J. Phys. Colloques
Volume 48, Numéro C3, Septembre 19874th International Aluminium Lithium Conference
|Page(s)||C3-825 - C3-833|
J. Phys. Colloques 48 (1987) C3-825-C3-833
LOCAL CHEMISTRY OF STRESS-CORROSION CRACKING IN Al-Li-Cu-Mg ALLOYSJ.G. CRAIG1, R.C. NEWMAN1, M.R. JARRETT2 et N.J.H. HOLROYD2
1 Corrosion and Protection Centre, UMIST, P.O. Box 88, GB-Manchester M60 1QD, Great-Britain
2 Alcan International Ltd, Southam Road, Banbury, GB-Oxon OX16 7SP, Great-Britain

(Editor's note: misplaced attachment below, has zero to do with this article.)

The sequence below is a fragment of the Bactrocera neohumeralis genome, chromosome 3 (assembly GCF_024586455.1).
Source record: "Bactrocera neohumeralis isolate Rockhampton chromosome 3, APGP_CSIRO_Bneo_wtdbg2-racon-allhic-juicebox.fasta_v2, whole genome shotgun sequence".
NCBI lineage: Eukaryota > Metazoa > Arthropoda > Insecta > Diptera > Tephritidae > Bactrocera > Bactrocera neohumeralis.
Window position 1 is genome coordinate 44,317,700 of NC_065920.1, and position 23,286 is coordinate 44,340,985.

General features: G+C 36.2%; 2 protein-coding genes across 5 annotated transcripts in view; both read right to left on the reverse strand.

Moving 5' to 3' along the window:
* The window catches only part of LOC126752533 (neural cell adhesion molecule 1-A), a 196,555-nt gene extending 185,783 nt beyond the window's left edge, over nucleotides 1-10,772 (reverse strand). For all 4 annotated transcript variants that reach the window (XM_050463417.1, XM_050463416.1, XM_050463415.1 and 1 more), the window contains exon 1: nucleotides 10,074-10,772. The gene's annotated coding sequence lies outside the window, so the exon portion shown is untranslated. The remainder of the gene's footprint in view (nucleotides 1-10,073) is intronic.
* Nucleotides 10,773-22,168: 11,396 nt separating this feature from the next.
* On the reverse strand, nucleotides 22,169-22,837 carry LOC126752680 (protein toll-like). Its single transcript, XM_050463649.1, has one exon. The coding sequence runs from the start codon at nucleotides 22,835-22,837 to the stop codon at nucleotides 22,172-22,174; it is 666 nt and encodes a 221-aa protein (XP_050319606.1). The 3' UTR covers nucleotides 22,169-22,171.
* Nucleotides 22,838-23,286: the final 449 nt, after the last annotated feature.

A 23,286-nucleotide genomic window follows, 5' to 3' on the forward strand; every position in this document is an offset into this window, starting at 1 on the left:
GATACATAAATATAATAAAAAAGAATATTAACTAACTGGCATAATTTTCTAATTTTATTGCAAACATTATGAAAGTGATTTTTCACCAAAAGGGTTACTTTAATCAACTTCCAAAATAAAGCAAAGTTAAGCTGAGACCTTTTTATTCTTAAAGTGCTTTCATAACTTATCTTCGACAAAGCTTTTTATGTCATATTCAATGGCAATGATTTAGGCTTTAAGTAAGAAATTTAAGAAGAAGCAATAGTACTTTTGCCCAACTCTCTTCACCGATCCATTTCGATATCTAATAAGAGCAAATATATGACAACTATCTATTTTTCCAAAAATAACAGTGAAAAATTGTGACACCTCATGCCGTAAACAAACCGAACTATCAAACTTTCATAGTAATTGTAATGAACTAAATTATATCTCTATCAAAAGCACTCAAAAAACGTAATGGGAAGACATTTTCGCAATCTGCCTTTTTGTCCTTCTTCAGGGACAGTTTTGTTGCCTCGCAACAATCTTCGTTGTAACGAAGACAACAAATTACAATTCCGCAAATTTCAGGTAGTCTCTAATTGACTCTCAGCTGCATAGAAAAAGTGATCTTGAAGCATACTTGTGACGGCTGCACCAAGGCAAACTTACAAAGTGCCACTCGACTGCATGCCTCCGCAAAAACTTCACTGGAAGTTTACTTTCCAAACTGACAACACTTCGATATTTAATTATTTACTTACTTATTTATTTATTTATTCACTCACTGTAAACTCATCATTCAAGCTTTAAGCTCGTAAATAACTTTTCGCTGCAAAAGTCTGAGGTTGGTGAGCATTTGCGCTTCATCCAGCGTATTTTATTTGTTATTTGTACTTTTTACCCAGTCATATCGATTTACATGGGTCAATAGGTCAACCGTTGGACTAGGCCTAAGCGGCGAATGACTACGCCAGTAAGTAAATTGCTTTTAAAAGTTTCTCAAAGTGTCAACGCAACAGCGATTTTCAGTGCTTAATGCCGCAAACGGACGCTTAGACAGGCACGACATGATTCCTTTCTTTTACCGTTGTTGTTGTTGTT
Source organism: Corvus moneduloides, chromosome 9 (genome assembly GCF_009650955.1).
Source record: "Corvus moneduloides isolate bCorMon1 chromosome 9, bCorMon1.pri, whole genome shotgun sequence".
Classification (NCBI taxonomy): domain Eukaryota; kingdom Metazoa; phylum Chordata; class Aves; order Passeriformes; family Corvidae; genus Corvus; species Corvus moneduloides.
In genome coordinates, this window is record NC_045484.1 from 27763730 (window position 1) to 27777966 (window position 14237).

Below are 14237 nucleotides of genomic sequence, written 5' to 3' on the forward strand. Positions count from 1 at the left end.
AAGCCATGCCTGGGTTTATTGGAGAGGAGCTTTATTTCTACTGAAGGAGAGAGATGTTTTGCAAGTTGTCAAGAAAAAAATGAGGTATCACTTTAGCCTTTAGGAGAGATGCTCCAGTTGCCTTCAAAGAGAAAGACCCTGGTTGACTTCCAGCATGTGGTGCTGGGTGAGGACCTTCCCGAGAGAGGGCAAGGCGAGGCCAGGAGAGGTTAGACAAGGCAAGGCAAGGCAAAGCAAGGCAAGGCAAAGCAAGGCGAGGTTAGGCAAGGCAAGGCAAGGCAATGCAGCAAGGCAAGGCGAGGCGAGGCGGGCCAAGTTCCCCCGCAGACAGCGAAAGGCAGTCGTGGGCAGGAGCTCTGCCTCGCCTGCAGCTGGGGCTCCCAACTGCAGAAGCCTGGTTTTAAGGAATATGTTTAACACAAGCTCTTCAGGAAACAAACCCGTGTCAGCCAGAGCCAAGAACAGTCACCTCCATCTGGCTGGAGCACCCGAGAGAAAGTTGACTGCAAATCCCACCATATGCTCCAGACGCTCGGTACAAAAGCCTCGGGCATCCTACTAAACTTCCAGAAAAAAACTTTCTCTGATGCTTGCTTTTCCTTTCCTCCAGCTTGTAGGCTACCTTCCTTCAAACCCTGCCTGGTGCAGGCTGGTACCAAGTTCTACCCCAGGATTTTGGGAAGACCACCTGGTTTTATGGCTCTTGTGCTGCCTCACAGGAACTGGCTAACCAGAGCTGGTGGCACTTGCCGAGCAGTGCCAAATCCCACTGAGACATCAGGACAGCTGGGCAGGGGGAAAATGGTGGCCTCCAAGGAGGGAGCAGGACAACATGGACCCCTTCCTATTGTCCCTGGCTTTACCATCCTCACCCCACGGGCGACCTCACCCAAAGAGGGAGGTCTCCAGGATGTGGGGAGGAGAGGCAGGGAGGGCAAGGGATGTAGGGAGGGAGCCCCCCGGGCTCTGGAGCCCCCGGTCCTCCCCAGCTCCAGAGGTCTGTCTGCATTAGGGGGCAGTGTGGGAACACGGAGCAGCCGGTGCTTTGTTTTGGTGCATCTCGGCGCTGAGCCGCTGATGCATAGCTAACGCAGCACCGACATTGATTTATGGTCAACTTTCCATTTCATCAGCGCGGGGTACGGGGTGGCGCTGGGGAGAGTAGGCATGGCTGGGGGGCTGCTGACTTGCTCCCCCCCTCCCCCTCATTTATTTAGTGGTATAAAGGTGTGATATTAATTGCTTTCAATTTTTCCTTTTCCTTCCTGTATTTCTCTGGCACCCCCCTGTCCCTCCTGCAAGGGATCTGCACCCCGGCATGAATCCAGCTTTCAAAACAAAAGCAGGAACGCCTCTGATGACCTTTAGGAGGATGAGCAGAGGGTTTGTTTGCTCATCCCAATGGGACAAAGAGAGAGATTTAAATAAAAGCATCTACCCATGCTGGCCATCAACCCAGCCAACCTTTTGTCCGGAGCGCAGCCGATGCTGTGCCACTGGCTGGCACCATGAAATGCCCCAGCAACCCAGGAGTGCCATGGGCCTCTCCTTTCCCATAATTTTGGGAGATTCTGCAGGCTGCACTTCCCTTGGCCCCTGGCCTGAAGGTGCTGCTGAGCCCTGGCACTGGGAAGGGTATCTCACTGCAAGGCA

The initiation of stress-corrosion cracking in Al-Li-Cu-Mg alloys is subtly affected by the chemistry of the environment. Aerated 3.5% NaCl solution is unable to initiate cracks under total immersion conditions, but removal from the solution after a couple of days can lead to a rapid failure. This "pre-exposure" effect is consistent with absorption of CO2 into alkaline intergranular fissures, creating a critical balance between active dissolution and passivation by lithium aluminate. The proposed local environment has been simulated macroscopically and shown to cause rapid SCC in simple immersion tests. Sulphate additions inhibit the intergranular corrosion seen in NaCl solutions, and can induce SCC at very low concentrations (e.g. 0.012M in 0.6M NaCl). In dilute chloride solutions, simulating natural fresh waters, either bicarbonate or sulphate at an appropriate level is required for SCC initiation. In all these solutions, both acidic and alkaline crack chemistries are possible, depending on the degree of separation of anode and cathode. The alkaline chemistry is unique to alloys containing lithium.